Last Rituals – Yrsa Sigurðardóttir

YSLR I have to admit to listening to this Icelandic author at the Hay Festival and thinking 'she's my kind of woman'.  I loved her humour, her honest and direct approach, and her ability to drop in the word 'bloody' without a moment's hesitation.  Icelandic?  Hey, she could be a Brit, easily.

But what of her first adult novel Last Rituals which has now been translated for and published in the UK?  (As well as in 35 other languages across the world.)  Did this translated dark-side of noir captivate me in my crime fiction reading world?  You bet. I thought it was fantastic.  Read on.  Please.

It's also great to learn something when you're reading and in Last Rituals we learn of Iceland's history in respect of the witch hunts of the 1600s and, interestingly, the fact that Iceland only burnt one woman at the stake - alongside 20 men – unlike the rest of Europe which embraced a misogynistic spree.  But, Last Rituals has a contemporary setting and the historical element is very successfully woven in.

Last Rituals opens with the discovery of the body of German student Harald Guntlieb at the University of Iceland.  The police arrest a drug dealing friend of his, but Harald's very wealthy Bavarian parents feel there is insufficient evidence, so they send their security man, Matthew Reich to Iceland to perform an investigation.  As he doesn't speak Icelandic, they seek out the services of local lawyer, Thóra Gudmundsdóttir to assist him.

Thóra, a divorced mother of a sixteen year old son and six year old daughter is having a bad day and is tempted by the offer.  Money problems have Thóra wondering if she’s hit her credit card limit and car problems have her reduced to driving ‘a heap of junk’ courtesy of ‘Bibbi’s Garage’ – ‘printed all over it’ – while her car repairs compound her money problems.  Thóra takes the case.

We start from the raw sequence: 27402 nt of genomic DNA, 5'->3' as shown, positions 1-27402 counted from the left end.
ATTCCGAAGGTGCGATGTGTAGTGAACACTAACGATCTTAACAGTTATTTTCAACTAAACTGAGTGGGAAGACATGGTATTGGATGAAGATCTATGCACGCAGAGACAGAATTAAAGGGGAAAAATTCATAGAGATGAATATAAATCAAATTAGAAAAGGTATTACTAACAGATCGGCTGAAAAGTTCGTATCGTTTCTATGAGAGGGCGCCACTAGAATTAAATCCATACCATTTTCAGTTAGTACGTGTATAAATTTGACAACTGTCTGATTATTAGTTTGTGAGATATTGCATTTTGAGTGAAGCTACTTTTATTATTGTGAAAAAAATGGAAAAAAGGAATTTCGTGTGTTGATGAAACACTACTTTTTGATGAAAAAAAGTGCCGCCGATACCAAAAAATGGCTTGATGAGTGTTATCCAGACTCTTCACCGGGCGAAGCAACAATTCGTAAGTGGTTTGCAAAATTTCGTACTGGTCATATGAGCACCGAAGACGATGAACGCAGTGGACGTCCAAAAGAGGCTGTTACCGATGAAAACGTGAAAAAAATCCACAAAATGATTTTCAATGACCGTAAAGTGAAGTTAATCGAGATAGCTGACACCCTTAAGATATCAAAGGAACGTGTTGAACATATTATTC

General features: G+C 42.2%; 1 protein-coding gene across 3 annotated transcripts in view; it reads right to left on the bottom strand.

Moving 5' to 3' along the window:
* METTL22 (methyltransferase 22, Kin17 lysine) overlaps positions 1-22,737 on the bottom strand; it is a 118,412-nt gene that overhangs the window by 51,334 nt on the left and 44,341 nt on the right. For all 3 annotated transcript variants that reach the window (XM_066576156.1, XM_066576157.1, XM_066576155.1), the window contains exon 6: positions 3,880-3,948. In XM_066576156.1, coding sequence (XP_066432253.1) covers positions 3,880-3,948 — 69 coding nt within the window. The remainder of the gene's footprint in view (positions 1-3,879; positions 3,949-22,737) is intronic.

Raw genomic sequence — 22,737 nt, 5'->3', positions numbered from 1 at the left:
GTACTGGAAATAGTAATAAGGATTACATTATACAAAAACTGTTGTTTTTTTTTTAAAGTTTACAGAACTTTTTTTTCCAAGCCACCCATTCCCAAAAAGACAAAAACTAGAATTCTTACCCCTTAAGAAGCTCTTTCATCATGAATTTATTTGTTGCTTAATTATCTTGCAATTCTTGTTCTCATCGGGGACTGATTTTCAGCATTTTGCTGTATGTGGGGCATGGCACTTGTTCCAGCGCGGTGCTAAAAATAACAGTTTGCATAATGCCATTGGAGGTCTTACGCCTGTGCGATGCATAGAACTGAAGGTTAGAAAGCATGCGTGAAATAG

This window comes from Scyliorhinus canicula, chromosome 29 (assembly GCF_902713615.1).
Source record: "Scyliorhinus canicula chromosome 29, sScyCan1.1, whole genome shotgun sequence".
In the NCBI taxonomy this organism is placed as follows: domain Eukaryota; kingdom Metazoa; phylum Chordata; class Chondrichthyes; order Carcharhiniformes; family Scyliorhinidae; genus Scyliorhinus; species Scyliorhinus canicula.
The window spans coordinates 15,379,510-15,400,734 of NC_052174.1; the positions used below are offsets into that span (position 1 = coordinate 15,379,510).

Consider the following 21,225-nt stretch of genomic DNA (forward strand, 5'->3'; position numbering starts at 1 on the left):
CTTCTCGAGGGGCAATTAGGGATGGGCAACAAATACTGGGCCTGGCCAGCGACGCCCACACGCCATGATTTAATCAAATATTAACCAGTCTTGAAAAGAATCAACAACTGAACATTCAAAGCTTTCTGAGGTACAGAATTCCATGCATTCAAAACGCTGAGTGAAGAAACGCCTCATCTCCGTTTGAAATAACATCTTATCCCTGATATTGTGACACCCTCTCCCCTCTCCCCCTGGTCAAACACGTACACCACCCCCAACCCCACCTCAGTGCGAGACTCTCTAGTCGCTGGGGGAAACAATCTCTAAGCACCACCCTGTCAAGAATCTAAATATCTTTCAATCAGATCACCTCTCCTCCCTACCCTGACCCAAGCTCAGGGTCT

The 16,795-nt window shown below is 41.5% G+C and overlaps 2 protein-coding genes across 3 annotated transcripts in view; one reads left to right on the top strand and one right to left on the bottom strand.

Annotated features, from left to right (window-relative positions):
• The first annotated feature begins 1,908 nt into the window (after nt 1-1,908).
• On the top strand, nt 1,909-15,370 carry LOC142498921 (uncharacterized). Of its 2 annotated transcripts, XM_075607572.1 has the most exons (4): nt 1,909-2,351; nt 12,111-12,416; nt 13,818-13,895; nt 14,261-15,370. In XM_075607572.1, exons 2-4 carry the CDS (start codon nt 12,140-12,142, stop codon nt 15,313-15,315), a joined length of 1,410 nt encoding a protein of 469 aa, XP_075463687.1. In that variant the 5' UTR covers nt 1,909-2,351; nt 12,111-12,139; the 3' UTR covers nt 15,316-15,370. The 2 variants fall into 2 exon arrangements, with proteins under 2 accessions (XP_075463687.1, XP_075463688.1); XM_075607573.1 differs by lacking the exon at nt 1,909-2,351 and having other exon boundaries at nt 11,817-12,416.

Harald proves to be an unconventional and difficult victim to fathom. He could easily make for an unsympathetic character but Sigurðardóttir plays a very clever card early on: as Thóra scours the briefing file passed to her by Matthew, it is clear that Harald’s relationship and closeness to his mother changed significantly at an early age.  Thóra sees that they became estranged and this adds to both the plot and the list of suspects.  Harald’s friends obviously have something to hide too…

Last Rituals presents a mystery that keeps you guessing to the end and is as rich in the aftermath of death as it is for life, which is what makes it a splendid read.  Thóra, our delightful protagonist is spunky, with a sharp tongue.  Matthew is initially droll but a wicked sense of humour emerges; no surprises there then, that the attraction between the two mounts.  Thóra’s children and her relationship with them are well drawn: full of reality and humour.  She senses that her son has some ‘issues’ and that adds a sub-plot to keep the pages turning on top of the main plot.